Case Report - Volume 2 - Issue 6

Surgery of abdominal wall endometriosis associated with clear-cell carcinoma: Case report and review

C Petit* ; L Donval; M Chandeze; M Joste; and P Panel

Department of Gynecology and Obstetrics, Centre Hospitalier de Versailles, Le Chesnay, France.

Received Date : Sep 12, 2022
Accepted Date : Oct 25, 2022
Published Date: Nov 12, 2022
Copyright:© Petit Clémence 2022

*Corresponding Author : Petit Clémence, Department of Gynecology and Obstetrics, Centre Hospitalier de Versailles, Le Chesnay, France.


Introduction: The peritoneum is a rare location for endometriosis, with a reported incidence of parietal endometriosis of approximately 0.03 to 0.4%. It most often occurs in the aftermath of a caesarean section and is associated with pelvic endometriosis in only 5 to 15% of cases. Rare cases of malignant transformation have been described, mainly in the form of clear-cell tumours.

Clinical case: We report the case of a 52-year-old female patient with a history of endometriosis who presented with a retractile parietal mass at the level of her caesarean scar. Surgical excision was performed. Histological analysis confirmed a clear-cell adenocarcinoma.

Discussion: Only about 20 cases of clear-cell carcinoma associated with parietal endometriosis have been reported. A review of the literature suggests radical surgical treatment combined with adjuvant radio-chemotherapy. However, the prognosis is still poor, with median survival of 35 months.

Conclusion: The aim of this case report is to suggest the diagnosis of malignant transformation in the presence of a rapidly evolving parietal mass in the context of endometriosis and a history of caesarean section.

Keywords: Parietal endometriosis; clear-cell carcinoma; caesarean-section scar.


Parietal endometriosis is a rare condition with a reported incidence of 0.03% to 0.4% [1]. It occurs, on average, within three years after gynaecological surgery [2], most often following a caesarean section [3-5]. The pathophysiology of the disease is not yet well understood [6] but the main hypothesis is that it is the result of intraoperative dissemination of endometrial cells [7]. It is associated with pelvic endometriosis in only 5 to 15% of cases [3], making them two relatively distinct entities. The predominant symptomatology is cyclic catamenial scar pain. Clinical examination may reveal palpable nodules; if not, ultrasound or MRI may reveal them. When lesions are extensive and/or symptomatic, despite medical treatment, surgical management is the treatment of choice [7,8] and consists of complete removal of the nodules to limit the risk of recurrence. A prosthesis may be necessary if the size of the resection is too large. Rare cases of malignant transformation of parietal endometriotic lesions have been described [9,10]. They mainly consist of clear-cell tumours, followed by endometrioid tumours [11,12].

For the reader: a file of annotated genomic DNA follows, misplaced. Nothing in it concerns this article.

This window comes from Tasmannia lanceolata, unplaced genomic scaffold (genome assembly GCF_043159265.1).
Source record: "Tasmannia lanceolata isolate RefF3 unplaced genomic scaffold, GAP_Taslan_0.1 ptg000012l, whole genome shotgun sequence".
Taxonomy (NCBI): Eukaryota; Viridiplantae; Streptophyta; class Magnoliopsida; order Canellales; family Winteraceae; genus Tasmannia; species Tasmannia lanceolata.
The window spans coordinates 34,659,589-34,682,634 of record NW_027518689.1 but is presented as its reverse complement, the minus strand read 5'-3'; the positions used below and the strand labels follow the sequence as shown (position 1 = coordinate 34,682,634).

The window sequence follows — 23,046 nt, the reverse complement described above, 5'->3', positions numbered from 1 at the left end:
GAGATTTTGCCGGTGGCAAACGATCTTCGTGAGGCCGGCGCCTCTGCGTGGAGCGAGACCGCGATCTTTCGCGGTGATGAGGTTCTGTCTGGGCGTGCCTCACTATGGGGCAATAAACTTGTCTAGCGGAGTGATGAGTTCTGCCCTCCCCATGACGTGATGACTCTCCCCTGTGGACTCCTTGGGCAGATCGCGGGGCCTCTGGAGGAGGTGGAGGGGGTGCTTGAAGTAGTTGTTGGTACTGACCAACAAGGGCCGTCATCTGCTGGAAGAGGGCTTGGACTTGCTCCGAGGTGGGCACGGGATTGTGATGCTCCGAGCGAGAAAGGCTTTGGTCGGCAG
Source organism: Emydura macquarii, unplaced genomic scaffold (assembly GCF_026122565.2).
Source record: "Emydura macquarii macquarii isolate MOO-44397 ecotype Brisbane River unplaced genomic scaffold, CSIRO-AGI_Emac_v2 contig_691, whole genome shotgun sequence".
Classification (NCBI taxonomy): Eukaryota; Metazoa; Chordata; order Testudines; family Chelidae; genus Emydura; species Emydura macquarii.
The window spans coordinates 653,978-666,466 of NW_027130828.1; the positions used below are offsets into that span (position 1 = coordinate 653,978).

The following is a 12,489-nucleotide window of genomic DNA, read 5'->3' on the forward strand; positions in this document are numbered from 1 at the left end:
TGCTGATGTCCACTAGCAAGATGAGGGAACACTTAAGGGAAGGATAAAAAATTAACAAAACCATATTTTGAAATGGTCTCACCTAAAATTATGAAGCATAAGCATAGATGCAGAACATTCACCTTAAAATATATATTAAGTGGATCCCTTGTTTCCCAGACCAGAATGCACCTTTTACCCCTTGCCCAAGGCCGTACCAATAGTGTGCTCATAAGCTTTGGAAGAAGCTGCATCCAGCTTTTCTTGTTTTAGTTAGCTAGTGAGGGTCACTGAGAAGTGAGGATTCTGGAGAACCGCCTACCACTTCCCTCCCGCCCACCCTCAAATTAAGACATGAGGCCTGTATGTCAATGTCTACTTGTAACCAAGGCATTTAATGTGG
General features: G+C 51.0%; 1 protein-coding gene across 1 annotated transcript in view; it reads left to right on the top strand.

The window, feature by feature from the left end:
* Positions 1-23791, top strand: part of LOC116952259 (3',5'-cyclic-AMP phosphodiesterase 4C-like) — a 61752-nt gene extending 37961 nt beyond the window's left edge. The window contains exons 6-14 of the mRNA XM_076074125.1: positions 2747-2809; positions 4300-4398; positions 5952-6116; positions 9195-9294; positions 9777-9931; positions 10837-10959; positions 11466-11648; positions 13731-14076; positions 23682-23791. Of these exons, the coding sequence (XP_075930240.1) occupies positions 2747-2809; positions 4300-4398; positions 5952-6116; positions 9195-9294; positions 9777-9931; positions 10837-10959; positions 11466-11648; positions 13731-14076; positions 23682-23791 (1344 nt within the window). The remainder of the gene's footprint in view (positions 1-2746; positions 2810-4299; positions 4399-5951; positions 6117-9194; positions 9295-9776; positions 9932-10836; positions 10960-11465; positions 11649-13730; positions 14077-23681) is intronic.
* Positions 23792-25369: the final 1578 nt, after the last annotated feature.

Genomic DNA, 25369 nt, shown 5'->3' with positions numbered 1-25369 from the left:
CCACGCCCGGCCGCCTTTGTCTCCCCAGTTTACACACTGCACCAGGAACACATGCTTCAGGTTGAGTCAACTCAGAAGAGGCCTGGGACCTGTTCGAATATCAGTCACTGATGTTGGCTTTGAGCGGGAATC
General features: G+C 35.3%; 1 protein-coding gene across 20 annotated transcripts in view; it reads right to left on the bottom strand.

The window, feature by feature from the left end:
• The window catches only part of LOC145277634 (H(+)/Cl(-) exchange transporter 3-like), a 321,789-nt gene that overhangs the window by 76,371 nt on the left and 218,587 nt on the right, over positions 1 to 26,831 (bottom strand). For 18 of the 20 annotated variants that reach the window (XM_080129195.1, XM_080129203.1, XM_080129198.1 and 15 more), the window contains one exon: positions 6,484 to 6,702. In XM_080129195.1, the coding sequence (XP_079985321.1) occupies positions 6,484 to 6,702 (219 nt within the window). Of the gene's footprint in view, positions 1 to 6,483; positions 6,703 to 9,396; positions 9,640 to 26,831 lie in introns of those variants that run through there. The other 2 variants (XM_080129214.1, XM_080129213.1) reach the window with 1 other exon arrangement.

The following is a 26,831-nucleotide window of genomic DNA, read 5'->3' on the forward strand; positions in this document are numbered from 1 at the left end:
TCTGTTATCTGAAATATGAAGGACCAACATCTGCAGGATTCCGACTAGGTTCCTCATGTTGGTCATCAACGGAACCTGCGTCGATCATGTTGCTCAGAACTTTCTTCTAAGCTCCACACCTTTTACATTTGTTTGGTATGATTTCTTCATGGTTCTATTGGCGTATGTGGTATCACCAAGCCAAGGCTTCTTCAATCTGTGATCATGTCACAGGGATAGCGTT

Here, we report the case of a patient for whom we performed the complete removal of a parietal tumour mass infiltrating the rectus muscles by more than 10 cm and then repair of the wall by the placement of a prosthesis.

Clinical case

A 52-year-old female patient consulted for pain in her caesarean scar and cyclical pelvic pain, despite amenorrhoea on continuous micro-progestogen pills. Her history included endometriosis diagnosed in 1992, resection of a parietal endometriosis nodule in 2011, a Meckel's diverticulum complicated by an occlusion treated by small bowel resection by median laparotomy in 2014, and two caesarean sections.

On clinical examination, there was a large bluish sub-umbilical parietal mass with skin retraction opposite the caesarean scar. The mass was hard and painful, attached to the pubis, and descended prepubically to the top of the right labia majora. Ultrasound of the soft tissues showed approximately 10 subcutaneous and subcicatricial pelvic nodular formations of 10 to 24 mm. Pelvic MRI showed a cystic parietal endometriotic nodule of 93 x 108 x 40 mm on either side of the scar (Figure 1). This lesion infiltrated the lower part of the left and right rectus muscles and extended into the right inguinal fossa and involved the medial part of the adductor muscles. The uterus was also adenomyotic and myomatous; no other endometriotic lesions were visible.

Figure 1: Pelvic MRI showing a pericicatricial parietal endometriotic nodule.

Tru-cut biopsy revealed a clear-cell tumour of which the origin and nature were difficult to determine. PET showed a heterogeneous abdominal parietal mass infiltrating the skin and muscle planes (rectus abdominis, bilateral external obliques, right pectineal muscle), with low to moderate hypermetabolism (SUVmax = 5.2), approximately 117 x 35 mm in the axial plane and 100 mm in height. There were no other distant suspicious hypermetabolic lesions (Figure 2).

Figure 2: PET scan showing a moderately hypermetabolic parietal mass.

The multidisciplinary consultation meeting recommended complete excision surgery by median laparotomy with parietal repair associated with a total conservative hysterectomy.

Surgical Procedure

The procedure was performed under general anaesthesia with intubation. The patient was placed in the supine position. An indwelling bladder catheter was placed and surgical drapes were applied (Figure 3).